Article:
Atkins recommends that the above information be provided to the boards in summary to evaluate the proposed deal.

Top Five Strategy Considerations for Boards

1) Economic, Political and Reputational Risks of the Market

Boards should discuss with management the economics, politics, and openness of local governments to foreign companies owning important local companies. Japan has been slow in letting foreign M&A deals occur. Similar issues have arisen recently in France, and the U.K. should consider the government structure and market maturity.

Some foreign governments are trying to attract foreign capital and investments by privatizing many state-owned entities. Mexico and Kazakhstan are some examples. Money spent filing fees with listing and delisting it can waste the stock.

  • What is the likelihood the local government will approve the deal?
  • How long before we see a return in the country’s current economic & political situation?

2) Equity Ownership – Security Regulator Laws

American & Global Chairman needs to question management around stock ownership rules and deal flow requirements. Stocks ownership by Board members themselves varies by country. Many Chinese firms are quasi-government-owned. Structuring a majority stake ownership may not be allowed by US SEC and local Chinese regulators. In the United States, if Independent board members don’t own stock of the company they are serving, their interests are not with the firm.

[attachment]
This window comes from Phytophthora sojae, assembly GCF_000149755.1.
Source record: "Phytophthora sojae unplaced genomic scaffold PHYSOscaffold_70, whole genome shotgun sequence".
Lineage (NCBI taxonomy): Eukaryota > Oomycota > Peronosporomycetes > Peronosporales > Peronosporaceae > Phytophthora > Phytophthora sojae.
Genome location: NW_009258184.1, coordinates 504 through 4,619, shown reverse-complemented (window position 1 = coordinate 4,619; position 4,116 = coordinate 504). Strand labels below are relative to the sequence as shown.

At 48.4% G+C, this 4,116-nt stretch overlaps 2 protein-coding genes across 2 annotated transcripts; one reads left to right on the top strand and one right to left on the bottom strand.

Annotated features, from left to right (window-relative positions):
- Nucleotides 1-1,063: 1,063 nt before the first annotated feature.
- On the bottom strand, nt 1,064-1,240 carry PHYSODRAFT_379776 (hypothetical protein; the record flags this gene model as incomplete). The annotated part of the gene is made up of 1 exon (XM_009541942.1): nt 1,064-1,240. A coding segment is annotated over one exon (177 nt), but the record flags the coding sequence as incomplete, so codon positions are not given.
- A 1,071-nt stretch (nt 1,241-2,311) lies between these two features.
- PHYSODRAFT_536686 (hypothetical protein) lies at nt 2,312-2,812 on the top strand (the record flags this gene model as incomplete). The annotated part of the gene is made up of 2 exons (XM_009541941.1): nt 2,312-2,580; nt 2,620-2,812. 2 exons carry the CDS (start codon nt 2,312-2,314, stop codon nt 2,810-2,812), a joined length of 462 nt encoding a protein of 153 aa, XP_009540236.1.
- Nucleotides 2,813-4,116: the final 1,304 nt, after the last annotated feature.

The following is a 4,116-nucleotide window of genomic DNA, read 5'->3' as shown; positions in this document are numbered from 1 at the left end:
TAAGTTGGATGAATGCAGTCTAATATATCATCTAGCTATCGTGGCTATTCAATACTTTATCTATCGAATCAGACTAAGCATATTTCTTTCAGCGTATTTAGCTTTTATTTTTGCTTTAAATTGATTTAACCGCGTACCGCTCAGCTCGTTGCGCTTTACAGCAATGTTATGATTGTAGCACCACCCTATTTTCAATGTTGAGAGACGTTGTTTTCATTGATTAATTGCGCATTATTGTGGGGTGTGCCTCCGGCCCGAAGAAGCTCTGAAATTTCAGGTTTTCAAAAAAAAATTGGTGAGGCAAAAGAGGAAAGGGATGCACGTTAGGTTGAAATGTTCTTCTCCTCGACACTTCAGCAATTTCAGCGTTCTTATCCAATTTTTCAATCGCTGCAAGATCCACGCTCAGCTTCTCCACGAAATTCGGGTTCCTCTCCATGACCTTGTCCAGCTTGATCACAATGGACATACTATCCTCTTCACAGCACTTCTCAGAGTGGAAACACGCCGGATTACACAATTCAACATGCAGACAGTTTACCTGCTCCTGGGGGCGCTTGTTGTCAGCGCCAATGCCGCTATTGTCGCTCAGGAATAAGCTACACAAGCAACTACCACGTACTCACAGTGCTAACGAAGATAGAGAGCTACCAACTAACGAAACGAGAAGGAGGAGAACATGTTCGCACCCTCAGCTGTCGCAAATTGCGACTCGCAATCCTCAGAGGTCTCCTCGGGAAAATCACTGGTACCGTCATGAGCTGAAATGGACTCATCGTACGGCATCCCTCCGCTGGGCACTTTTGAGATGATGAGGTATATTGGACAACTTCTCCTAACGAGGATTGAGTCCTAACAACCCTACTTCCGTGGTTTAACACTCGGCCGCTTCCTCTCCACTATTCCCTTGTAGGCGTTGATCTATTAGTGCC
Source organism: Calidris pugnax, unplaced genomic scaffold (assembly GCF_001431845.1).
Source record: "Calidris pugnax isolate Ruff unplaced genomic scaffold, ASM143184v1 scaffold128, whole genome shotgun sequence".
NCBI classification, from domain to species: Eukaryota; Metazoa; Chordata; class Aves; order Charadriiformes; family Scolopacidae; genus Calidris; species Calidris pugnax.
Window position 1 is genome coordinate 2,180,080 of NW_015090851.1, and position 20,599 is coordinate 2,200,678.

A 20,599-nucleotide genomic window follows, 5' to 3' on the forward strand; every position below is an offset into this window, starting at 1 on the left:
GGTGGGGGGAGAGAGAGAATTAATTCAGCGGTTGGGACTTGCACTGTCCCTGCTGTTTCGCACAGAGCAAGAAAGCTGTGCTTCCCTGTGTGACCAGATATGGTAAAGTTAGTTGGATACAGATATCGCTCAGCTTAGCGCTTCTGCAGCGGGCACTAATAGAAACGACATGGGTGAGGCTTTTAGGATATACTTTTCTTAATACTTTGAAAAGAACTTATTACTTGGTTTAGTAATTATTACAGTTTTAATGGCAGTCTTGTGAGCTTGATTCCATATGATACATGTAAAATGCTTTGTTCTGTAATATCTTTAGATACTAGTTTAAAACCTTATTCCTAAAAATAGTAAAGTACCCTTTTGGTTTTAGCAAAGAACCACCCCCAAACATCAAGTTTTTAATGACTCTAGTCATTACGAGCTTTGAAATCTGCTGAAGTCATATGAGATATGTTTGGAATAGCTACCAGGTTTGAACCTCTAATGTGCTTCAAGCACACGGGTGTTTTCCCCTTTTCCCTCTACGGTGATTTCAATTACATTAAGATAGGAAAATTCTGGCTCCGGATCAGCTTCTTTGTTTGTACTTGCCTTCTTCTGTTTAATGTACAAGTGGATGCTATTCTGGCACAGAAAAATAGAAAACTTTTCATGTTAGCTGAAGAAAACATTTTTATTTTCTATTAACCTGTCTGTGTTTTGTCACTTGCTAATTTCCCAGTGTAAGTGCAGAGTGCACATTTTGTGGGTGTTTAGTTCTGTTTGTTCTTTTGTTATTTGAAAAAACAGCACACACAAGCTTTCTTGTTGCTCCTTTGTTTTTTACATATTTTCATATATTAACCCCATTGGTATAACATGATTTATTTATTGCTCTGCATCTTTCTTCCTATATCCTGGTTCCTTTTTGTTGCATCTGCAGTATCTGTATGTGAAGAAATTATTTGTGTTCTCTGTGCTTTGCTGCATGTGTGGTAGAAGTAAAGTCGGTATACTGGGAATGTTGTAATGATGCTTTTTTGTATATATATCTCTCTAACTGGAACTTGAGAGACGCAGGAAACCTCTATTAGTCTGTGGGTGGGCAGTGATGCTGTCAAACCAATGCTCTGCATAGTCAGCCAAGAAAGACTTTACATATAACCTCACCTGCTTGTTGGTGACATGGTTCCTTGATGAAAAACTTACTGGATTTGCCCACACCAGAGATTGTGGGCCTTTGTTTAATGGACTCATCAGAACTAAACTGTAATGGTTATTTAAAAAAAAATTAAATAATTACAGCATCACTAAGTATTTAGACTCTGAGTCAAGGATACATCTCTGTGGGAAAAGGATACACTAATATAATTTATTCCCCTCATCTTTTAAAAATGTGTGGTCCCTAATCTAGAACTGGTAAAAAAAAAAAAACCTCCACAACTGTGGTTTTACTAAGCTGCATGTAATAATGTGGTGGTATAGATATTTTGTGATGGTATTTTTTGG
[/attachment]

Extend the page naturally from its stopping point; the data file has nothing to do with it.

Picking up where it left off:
• How much stock can be owned by board members under the country’s rules?
  • How do we compensate top executives in the new country?

Compensation Committee members need to understand Compensation Models for the new CEO & top management vary from the U.S. to Europe. Many Asian & African country executives expect non-financial instruments as incentives.

3) Buy-Side

Institutional investors are the largest owners of stock purchasers for most public companies. This group of silent proxy voters is now becoming more active in the company’s affairs. In March of this year, Larry Fink, BlackRock’s CEO, the largest global institutional investor with $4.32 Trillion AUM, sent his client CEO & Chairman a letter to focus on companies’ long-term growth. Institutional investors view many countries as turnaround economies and upcoming emerging markets. They would like management to gain market share in places where they invest. Turkey is an example in Europe.